Still high population growth
Population;Population;Immigration and immigrants
folkendrkv, Population and population change, inhabitants, population growth, births, deaths, immigration, emigration, in-migration, out-migration, excess of births, mean population, population changes, population, net migrationBirths and deaths, Migration , Population, Population count, Population, Immigration and immigrants

Population and population changeQ4 2012



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Still high population growth

At the beginning of the year, there were 5 051 300 residents in Norway, giving a population growth of 65 400 in 2012. Immigration surplus accounted for 72 per cent of the growth.

Population and changes during quarter
4th quarter 20124th quarter 2011 - 4th quarter 2012
NumberPer cent
Population at the beginning of the quarter5 038 13765 1081.3
Births13 721-62-0.4
Deaths10 7131781.7
Excess of births3 008-240-7.4
Immigration18 6161 4308.3
Emigration8 32299613.6
Net migration, immigration and emigration incl10 2944344.4
Population growth13 1382972.3
Population at the end of the quarter5 051 27565 4051.3

The population growth of 1.3 per cent in 2012 was the highest since 1920 with the exception of 2011. In Europe, Norway is among the nations with the highest population growth percentage wise. In the six years 2007-12 the population increased by 370 100, more than twice the number of the previous six years.

Highest ever net migration from abroad

Net migration from abroad reached 47 300 in 2012, an increase by 300 from 2011 to 2012, and has never been higher. During the last six years, net migration from abroad has totalled 258 400, almost three times the number of the previous six year period. There were 78 600 registered migrations to Norway from abroad in 2012, a decrease of 900 from the previous year. A total of 31 200 people left the country, about 1 200 fewer than last year. People staying in Norway for a shorter period than six months are not registered and not included in these figures.

Somewhat lower fertility rate, increased life expectancy for males

There were 60 250 children born in 2012, just 35 more than in 2011. A total of 42 000 persons died, 600 more than in 2011. The excess of births still remains on a high level as lasting previous years. The excess of births was highest in Oslo.

Total fertility rate for 2012 was 1.85, while the rate for 2011 was 1.88 and for 2010 1.95. Even with this slight decrease, Norway still ranks among the countries in Europe with the highest fertility rates.

A boy born in 2012 has a life expectancy of 79.4 years up from 79.0 in 2011, while a girl can expect to become 83.4 years, the same as in 2011.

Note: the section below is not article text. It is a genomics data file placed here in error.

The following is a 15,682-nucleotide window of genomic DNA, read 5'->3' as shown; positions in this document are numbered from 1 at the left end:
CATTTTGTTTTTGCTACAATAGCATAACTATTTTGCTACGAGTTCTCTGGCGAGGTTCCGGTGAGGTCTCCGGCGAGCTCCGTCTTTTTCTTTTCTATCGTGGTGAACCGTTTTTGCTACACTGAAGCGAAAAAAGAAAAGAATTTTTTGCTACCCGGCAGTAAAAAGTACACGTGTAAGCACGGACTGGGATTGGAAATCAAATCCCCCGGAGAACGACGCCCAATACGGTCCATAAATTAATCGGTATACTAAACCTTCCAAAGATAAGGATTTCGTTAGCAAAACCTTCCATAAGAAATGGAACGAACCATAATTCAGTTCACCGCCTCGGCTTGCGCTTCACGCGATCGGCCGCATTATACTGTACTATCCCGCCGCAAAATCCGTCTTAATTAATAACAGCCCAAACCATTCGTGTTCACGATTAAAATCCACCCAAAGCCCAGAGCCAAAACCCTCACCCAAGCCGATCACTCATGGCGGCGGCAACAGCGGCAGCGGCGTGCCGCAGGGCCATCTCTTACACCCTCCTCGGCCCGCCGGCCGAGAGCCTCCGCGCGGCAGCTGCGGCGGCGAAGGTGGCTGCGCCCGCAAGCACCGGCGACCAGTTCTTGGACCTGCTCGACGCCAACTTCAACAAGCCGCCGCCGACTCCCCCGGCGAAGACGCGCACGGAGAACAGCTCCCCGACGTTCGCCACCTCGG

Decreasing immigration from Europe, increasing particularly from Africa

Net migration from abroad by foreign citizens increased from 47 900 in 2011 to 48 700 in 2012. Of this, 30 900 or 63 per cent, was net immigration of European citizens. In 2011 the figure was higher at34 700. The net migration of non-European citizens increased from 13 200 in 2011 to 17 800 in 2012, an increase of 35 per cent.

The largest surplus still consists of citizens from Poland and Lithuania, constituting half of the European immigrants to Norway. Six of the 11 countries with a net immigration of more than 1 000 are European. Net migration of Spanish citizens increased from 800 in 2011 to 1 200 in 2012. Net migration of Somali citizens increased from 1 450 in 2011 to 3 400 in 2012, constituting the third largest group.

Highest population growth in Oslo, Akershus and Rogaland

Oslo and Akershus were the counties with the highest population growth in 2012, with a total of 20 800. That is 4 000 fewer than last year. The population in Rogaland and Hordaland grew by 16 600, 3 200 more than the previous year. All counties had a net immigration in 2012. The largest, in real figures, was in Akershus.

Net immigration from abroad was particularly high in two parts of the country. Rogaland and Hordaland with 10 900 had the largest, up from 8 200 the previous year. Oslo and Akershus followed with 10 600, down from 14 300 last year. Seven counties had a domestic net immigration.

Population grew in 311 municipalities, whereas 114 experienced a decrease. 219 municipalities had a birth surplus, whereas 203 had a deficit. As for domestic migration, 172 municipalities had a surplus and 253 a deficit. Among the municipalities with the largest deficit, many were situated in the Northern part of Norway.

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More detailed statistics on births, deaths, internal migrations, immigration and emigration, marriages and divorces will be published on 11 April, 2 May and 22 August respectively.